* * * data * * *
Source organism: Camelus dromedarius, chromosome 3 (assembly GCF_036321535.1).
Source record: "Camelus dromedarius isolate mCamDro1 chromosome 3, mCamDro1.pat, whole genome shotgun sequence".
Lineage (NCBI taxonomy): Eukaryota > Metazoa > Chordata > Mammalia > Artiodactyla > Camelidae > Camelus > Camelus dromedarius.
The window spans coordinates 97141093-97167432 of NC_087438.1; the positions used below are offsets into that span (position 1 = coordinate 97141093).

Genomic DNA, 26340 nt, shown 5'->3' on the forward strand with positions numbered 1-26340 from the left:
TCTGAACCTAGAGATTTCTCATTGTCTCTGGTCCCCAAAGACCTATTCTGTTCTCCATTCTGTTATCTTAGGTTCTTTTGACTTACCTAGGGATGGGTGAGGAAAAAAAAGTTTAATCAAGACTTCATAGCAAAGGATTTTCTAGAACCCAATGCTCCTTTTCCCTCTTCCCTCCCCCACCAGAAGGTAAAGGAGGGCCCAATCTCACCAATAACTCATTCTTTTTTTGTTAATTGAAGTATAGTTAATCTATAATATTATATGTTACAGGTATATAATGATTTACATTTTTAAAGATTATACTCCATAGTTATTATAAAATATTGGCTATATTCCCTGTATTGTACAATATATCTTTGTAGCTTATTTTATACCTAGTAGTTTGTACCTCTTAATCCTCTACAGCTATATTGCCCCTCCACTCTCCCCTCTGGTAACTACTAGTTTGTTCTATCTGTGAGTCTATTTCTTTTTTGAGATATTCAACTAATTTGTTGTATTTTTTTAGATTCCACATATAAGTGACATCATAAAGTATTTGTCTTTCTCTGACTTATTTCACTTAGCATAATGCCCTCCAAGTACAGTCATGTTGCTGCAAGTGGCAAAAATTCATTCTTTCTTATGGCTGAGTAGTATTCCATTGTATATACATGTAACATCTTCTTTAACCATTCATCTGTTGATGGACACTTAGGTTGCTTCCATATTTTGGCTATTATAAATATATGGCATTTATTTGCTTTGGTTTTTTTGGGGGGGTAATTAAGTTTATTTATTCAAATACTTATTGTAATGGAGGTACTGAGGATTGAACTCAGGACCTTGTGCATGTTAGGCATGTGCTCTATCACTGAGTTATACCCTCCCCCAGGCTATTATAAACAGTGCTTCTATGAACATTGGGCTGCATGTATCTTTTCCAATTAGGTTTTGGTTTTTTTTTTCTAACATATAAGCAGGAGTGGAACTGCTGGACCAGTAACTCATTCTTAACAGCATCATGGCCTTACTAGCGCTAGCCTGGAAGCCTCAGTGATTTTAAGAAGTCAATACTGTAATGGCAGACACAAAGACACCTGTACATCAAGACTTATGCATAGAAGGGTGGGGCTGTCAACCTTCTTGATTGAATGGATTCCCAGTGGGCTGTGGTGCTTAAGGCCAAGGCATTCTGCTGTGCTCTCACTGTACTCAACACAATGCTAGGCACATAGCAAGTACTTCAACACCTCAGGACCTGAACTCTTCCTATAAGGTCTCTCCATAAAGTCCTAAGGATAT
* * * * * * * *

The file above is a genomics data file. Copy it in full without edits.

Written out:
Source organism: Camelus dromedarius, chromosome 3 (assembly GCF_036321535.1).
Source record: "Camelus dromedarius isolate mCamDro1 chromosome 3, mCamDro1.pat, whole genome shotgun sequence".
Lineage (NCBI taxonomy): Eukaryota > Metazoa > Chordata > Mammalia > Artiodactyla > Camelidae > Camelus > Camelus dromedarius.
The window spans coordinates 97141093-97167432 of NC_087438.1; the positions used below are offsets into that span (position 1 = coordinate 97141093).

Genomic DNA, 26340 nt, shown 5'->3' on the forward strand with positions numbered 1-26340 from the left:
TCTGAACCTAGAGATTTCTCATTGTCTCTGGTCCCCAAAGACCTATTCTGTTCTCCATTCTGTTATCTTAGGTTCTTTTGACTTACCTAGGGATGGGTGAGGAAAAAAAAGTTTAATCAAGACTTCATAGCAAAGGATTTTCTAGAACCCAATGCTCCTTTTCCCTCTTCCCTCCCCCACCAGAAGGTAAAGGAGGGCCCAATCTCACCAATAACTCATTCTTTTTTTGTTAATTGAAGTATAGTTAATCTATAATATTATATGTTACAGGTATATAATGATTTACATTTTTAAAGATTATACTCCATAGTTATTATAAAATATTGGCTATATTCCCTGTATTGTACAATATATCTTTGTAGCTTATTTTATACCTAGTAGTTTGTACCTCTTAATCCTCTACAGCTATATTGCCCCTCCACTCTCCCCTCTGGTAACTACTAGTTTGTTCTATCTGTGAGTCTATTTCTTTTTTGAGATATTCAACTAATTTGTTGTATTTTTTTAGATTCCACATATAAGTGACATCATAAAGTATTTGTCTTTCTCTGACTTATTTCACTTAGCATAATGCCCTCCAAGTACAGTCATGTTGCTGCAAGTGGCAAAAATTCATTCTTTCTTATGGCTGAGTAGTATTCCATTGTATATACATGTAACATCTTCTTTAACCATTCATCTGTTGATGGACACTTAGGTTGCTTCCATATTTTGGCTATTATAAATATATGGCATTTATTTGCTTTGGTTTTTTTGGGGGGGTAATTAAGTTTATTTATTCAAATACTTATTGTAATGGAGGTACTGAGGATTGAACTCAGGACCTTGTGCATGTTAGGCATGTGCTCTATCACTGAGTTATACCCTCCCCCAGGCTATTATAAACAGTGCTTCTATGAACATTGGGCTGCATGTATCTTTTCCAATTAGGTTTTGGTTTTTTTTTTCTAACATATAAGCAGGAGTGGAACTGCTGGACCAGTAACTCATTCTTAACAGCATCATGGCCTTACTAGCGCTAGCCTGGAAGCCTCAGTGATTTTAAGAAGTCAATACTGTAATGGCAGACACAAAGACACCTGTACATCAAGACTTATGCATAGAAGGGTGGGGCTGTCAACCTTCTTGATTGAATGGATTCCCAGTGGGCTGTGGTGCTTAAGGCCAAGGCATTCTGCTGTGCTCTCACTGTACTCAACACAATGCTAGGCACATAGCAAGTACTTCAACACCTCAGGACCTGAACTCTTCCTATAAGGTCTCTCCATAAAGTCCTAAGGATAT